Talking to your healthcare provider is a good first step, as your doctor will perform tests to rule out any conditions that could cause depression symptoms. If how you feel, or the problems you’re experiencing are stopping you from living your life, seeking professional help can truly make a difference. Although it can feel tough to ask for help, a therapist is there to only help and guide you on the next steps for living a healthier and happier life. 

Whatever you’re going through, finding a good therapist can help you to figure out what to do next. While it’s normal to feel sadness at times throughout life, depression is a mental disorder that needs professional support and treatment. Understanding how depression can impact mental and physical health can help you recognize warning signs in yourself or a loved one who may need help.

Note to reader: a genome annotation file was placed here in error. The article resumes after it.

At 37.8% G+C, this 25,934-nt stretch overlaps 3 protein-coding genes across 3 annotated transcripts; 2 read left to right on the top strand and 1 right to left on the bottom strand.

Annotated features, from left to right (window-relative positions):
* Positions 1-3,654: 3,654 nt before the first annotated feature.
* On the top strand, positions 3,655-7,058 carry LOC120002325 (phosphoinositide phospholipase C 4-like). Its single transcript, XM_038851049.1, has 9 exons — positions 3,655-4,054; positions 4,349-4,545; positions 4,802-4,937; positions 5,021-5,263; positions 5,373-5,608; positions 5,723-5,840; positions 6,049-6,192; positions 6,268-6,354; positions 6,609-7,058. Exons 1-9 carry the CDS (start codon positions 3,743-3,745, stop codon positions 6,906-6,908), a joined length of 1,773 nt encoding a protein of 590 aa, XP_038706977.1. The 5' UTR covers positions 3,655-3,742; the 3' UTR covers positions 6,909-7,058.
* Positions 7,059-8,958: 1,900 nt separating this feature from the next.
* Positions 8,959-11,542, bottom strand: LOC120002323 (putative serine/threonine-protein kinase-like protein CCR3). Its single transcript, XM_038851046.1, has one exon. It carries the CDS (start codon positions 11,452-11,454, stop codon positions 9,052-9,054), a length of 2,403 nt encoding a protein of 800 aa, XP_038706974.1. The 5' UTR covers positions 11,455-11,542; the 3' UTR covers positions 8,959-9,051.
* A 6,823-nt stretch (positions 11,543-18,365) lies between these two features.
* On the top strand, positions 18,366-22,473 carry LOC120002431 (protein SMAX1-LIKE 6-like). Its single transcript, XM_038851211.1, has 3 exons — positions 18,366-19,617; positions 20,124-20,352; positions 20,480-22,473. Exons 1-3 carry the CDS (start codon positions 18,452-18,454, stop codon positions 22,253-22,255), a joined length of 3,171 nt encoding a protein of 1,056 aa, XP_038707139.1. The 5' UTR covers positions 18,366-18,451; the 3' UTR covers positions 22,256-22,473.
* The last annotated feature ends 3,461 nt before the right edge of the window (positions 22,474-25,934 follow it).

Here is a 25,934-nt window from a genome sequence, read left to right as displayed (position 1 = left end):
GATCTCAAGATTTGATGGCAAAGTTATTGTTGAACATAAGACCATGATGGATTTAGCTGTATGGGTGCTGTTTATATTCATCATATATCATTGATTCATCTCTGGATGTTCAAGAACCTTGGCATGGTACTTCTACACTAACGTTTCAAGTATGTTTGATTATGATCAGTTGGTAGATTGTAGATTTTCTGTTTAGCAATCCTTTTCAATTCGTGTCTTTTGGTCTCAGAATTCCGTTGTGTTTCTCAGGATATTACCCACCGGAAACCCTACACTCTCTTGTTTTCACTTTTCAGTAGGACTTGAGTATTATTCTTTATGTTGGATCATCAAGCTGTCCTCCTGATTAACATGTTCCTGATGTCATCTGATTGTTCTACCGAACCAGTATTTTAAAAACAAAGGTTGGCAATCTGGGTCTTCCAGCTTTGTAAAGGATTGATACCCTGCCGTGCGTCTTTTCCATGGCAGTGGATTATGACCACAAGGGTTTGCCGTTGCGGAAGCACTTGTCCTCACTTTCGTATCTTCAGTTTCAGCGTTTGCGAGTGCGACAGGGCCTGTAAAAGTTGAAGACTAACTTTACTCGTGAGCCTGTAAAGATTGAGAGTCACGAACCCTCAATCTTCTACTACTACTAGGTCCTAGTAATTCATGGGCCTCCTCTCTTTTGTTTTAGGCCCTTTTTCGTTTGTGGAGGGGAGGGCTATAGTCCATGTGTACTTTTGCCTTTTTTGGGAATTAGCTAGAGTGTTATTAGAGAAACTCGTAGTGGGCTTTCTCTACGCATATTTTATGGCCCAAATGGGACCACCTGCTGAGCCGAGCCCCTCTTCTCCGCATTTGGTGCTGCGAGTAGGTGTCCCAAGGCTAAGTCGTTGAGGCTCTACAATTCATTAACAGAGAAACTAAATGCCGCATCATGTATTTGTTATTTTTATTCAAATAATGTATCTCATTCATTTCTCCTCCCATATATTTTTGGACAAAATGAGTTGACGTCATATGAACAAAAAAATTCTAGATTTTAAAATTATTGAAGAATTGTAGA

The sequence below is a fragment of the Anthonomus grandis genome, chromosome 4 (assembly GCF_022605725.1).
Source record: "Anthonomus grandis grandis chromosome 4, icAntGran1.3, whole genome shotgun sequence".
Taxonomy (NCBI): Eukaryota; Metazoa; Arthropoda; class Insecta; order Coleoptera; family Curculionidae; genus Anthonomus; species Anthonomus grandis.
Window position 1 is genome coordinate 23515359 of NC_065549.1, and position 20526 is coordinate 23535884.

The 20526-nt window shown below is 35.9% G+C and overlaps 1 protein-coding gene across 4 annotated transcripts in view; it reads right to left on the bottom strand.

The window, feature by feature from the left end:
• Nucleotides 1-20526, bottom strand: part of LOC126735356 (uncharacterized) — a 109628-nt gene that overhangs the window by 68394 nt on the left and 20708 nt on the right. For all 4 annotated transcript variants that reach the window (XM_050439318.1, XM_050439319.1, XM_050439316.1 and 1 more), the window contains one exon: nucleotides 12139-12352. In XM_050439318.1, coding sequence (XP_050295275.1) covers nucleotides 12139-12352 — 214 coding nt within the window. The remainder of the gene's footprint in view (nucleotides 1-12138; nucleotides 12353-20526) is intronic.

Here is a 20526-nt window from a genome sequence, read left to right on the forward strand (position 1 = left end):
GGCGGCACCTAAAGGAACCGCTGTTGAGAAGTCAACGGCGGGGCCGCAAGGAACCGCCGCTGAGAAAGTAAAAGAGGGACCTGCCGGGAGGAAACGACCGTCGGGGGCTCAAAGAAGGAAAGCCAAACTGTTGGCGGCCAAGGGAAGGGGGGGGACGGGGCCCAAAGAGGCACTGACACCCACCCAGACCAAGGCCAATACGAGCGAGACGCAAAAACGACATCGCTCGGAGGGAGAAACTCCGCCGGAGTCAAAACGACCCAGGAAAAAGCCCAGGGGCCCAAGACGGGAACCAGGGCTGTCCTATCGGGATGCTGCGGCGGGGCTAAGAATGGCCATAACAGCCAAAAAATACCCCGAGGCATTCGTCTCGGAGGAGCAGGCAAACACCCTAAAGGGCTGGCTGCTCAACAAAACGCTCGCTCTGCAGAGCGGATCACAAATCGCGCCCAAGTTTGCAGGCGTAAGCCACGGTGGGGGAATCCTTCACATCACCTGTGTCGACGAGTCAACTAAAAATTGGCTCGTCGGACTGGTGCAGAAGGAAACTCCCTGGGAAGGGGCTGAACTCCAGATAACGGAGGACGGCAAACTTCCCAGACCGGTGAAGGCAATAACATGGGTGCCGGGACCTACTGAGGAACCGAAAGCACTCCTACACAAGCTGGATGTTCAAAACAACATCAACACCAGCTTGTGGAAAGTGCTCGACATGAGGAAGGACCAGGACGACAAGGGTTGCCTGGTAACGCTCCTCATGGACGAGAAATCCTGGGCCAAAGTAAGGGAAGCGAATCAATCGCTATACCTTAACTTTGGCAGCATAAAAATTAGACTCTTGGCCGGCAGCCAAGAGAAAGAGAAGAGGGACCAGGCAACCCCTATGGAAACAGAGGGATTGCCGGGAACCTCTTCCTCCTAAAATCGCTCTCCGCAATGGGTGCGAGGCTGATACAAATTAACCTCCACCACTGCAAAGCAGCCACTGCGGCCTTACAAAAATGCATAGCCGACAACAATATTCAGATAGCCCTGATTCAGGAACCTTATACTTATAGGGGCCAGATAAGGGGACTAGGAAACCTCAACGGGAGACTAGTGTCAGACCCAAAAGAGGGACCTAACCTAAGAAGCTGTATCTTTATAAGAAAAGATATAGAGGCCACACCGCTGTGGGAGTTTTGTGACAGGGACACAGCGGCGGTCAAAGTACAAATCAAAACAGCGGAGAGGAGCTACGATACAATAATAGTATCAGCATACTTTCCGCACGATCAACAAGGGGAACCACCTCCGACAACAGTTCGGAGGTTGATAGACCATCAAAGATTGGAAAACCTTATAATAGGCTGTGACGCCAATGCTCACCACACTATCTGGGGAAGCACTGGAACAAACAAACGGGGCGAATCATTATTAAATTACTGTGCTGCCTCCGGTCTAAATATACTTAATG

If you or a loved one would benefit from speaking with a therapist or psychiatrist, book an appointment online to start working with one of the compassionate mental health professionals at Thriving Center of Psychology. We have offices in most major cities, including Omaha, Austin,  and Boston, and provide psychiatry services to patients throughout New York and California.